MEMORANDUM DECISION AND ORDER
B. LYNN WINMILL, Chief District Judge.
The Court has before it Defendant's Motion to Transfer Venue (Dkt. 87). For the reasons explained below, the Court will deny the motion.
Based upon the representations of counsel, the Court understands that all defendants in this case except Shyloh Becker have reached plea agreements with the Government or will be dismissed from the case. Accordingly, only Shyloh Becker will proceed to trial. Defendant Shyloh Becker asks the Court to transfer venue to the District of Oregon.
Federal Rule of Criminal Procedure 21(b) states that "[u]pon a defendant's motion, the court may transfer the proceeding... against that defendant to another district for the convenience of the parties, any victim, and the witnesses, and in the interest of justice." Fed. R. Crim. P. 21(b). Determination of a Rule 21(b) motion to transfer "involves the sound discretion of the trial court." U.S. v. Testa, 548 F.2d 847, 856 (9th Cir. 1977). Courts should consider the following factors when deciding a motion to change venue: "(a) location of the defendants; (b) location of the possible witnesses; (c) location of the events likely to be at issue; (d) location of relevant documents and records; (e) potential for disruption of the defendants' businesses if transfer is denied; (f) expenses to be incurred by the parties if transfer is denied; (g) location of defense counsel; (h) relative accessibility of the place of trial; (i) docket conditions of each potential district; and (j) any other special circumstance that might bear on the desirability of transfer." U.S. v. Maldonado-Rivera, 922 F.2d 934, 966 (2nd Cir. 1990) (citing Platt v. Minnesota Mining & Manufacturing Co., 376 U.S. 240, 243-44 (1964)). None of these considerations are dispositive. Id. Instead, the court must "try to strike a balance and determine which factors are of greatest importance." Id. Some degree of inconvenience is inevitable, and the Court must consider both the defendant's and the government's inconvenience. Testa, 548 F.2d at 856.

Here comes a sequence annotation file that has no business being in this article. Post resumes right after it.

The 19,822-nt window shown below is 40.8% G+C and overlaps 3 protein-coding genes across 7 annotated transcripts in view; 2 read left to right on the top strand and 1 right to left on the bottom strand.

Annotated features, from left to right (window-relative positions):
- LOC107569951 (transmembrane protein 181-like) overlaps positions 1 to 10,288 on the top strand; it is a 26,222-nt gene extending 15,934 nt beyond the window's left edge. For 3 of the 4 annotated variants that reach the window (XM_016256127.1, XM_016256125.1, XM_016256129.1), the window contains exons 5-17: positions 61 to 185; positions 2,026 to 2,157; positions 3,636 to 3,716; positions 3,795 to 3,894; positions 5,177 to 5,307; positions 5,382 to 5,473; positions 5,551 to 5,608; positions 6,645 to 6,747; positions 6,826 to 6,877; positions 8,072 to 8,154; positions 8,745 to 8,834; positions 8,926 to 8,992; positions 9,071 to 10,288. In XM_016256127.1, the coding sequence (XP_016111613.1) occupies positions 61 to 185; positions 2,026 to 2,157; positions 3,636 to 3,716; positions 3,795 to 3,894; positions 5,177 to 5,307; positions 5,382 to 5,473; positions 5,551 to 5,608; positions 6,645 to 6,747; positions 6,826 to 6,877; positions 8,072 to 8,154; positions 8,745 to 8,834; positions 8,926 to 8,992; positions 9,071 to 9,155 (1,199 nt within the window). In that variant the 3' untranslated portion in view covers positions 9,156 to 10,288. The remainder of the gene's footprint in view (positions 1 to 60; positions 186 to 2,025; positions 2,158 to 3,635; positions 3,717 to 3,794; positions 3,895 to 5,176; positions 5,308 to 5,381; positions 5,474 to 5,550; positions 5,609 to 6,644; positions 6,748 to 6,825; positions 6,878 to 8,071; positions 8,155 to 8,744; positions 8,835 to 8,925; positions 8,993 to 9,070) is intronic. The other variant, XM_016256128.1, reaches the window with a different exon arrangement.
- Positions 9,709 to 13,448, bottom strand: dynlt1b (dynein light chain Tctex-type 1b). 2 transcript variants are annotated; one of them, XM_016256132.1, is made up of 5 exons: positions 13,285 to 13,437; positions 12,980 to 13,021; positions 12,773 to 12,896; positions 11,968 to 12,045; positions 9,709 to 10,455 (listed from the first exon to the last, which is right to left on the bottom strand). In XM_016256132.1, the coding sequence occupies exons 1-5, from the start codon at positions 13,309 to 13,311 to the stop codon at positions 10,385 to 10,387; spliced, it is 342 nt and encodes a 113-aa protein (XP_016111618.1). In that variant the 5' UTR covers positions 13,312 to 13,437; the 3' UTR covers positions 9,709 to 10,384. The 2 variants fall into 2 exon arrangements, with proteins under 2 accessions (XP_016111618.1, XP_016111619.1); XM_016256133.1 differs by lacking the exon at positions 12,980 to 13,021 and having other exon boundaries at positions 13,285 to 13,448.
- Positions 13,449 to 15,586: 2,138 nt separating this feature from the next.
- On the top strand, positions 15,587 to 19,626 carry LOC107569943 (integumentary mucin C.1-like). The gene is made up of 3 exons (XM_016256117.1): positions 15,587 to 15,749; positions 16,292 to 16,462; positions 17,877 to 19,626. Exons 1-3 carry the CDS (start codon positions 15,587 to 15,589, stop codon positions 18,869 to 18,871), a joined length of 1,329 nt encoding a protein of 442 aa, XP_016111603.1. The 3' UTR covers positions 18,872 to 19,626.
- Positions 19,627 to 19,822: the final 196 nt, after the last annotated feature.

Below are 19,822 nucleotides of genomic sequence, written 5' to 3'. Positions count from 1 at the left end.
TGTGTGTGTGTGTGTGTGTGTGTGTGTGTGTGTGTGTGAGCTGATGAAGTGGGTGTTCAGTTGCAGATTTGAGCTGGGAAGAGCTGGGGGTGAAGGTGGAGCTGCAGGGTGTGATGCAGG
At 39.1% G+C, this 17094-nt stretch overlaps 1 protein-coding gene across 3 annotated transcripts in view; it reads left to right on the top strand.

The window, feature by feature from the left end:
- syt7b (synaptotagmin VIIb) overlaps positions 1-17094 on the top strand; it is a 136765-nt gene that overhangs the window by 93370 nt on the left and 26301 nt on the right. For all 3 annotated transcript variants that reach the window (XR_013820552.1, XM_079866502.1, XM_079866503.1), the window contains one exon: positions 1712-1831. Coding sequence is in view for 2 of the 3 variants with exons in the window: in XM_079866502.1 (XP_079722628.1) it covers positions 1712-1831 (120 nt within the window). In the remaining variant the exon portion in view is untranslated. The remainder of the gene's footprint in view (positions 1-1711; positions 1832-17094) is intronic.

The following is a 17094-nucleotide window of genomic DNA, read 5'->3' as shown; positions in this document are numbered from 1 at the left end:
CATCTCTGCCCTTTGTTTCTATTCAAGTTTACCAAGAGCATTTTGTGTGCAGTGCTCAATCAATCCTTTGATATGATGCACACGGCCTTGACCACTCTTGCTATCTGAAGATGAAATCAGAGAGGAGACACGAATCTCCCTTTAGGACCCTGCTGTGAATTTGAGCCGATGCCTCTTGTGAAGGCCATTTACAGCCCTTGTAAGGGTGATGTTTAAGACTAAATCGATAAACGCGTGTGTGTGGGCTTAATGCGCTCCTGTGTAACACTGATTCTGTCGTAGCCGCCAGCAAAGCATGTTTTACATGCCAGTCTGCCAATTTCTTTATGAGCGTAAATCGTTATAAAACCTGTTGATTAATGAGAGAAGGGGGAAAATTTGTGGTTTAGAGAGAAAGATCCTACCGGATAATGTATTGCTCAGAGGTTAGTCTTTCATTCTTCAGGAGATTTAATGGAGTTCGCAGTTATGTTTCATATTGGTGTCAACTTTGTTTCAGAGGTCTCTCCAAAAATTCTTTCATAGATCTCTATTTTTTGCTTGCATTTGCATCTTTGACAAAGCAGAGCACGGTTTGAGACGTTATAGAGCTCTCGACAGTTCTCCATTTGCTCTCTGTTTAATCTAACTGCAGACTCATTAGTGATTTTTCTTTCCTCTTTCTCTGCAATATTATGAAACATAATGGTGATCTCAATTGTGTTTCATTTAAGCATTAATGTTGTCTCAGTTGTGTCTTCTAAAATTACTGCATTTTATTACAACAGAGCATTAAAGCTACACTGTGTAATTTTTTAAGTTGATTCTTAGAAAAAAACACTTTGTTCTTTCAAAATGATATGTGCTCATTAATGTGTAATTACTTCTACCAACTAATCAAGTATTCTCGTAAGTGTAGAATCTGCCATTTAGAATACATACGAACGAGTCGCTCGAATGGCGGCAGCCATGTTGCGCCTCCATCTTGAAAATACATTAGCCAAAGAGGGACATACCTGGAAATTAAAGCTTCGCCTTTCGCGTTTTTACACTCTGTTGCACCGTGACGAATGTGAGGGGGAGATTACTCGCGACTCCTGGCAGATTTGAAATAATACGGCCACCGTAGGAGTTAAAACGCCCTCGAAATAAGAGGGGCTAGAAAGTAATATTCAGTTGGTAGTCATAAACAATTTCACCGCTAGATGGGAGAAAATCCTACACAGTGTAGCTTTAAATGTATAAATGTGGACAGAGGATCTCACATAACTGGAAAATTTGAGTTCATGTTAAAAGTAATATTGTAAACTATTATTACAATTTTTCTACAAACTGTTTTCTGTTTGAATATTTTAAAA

In this case, most of the factors either do not tilt the scale in favor or against transfer, or they are irrelevant. For example, between the Government and the defendant, several witnesses from both Idaho and Oregon will be called to testify. Additionally, evidence of events likely to be at issue during trial will relate to both Idaho and Oregon. Relative accessibility of the place of trial will be better for some and worse for others in each district. Additional expenses will be incurred by the defendant, who lives in Oregon, if she is required to travel to Idaho for trial, but additional expenses will be incurred by the Government, Government counsel and defense counsel if the trial is moved to Oregon. Moreover, the defendant gives no indication that she has a business which will be disrupted if she is forced to be tried in Idaho.
However, several factors weigh in favor of retaining the case in Idaho. First, according to the Government, although the case is not document intensive, the relevant documents are in Idaho. Second, both defense counsel and the prosecutor reside in Idaho. Finally, this matter has been pending in the District of Idaho since July 2012. Because of the complexity of the case, the Court continued the trial date, and has worked with counsel to find a trial date which works for all involved. Moving the trial to the District of Oregon at this point will only delay the trial and inconvenience the District of Oregon.
Accordingly, although trying the case in Idaho will cause some inconvenience for the defendant, when weighed against all the other factors suggesting the case should remain in Idaho, the Court finds that the interests of justice require the case remain in the District of Idaho. Accordingly, the Court will deny the motion.
IT IS ORDERED:
1. Defendant's Motion to Transfer Venue (Dkt. ...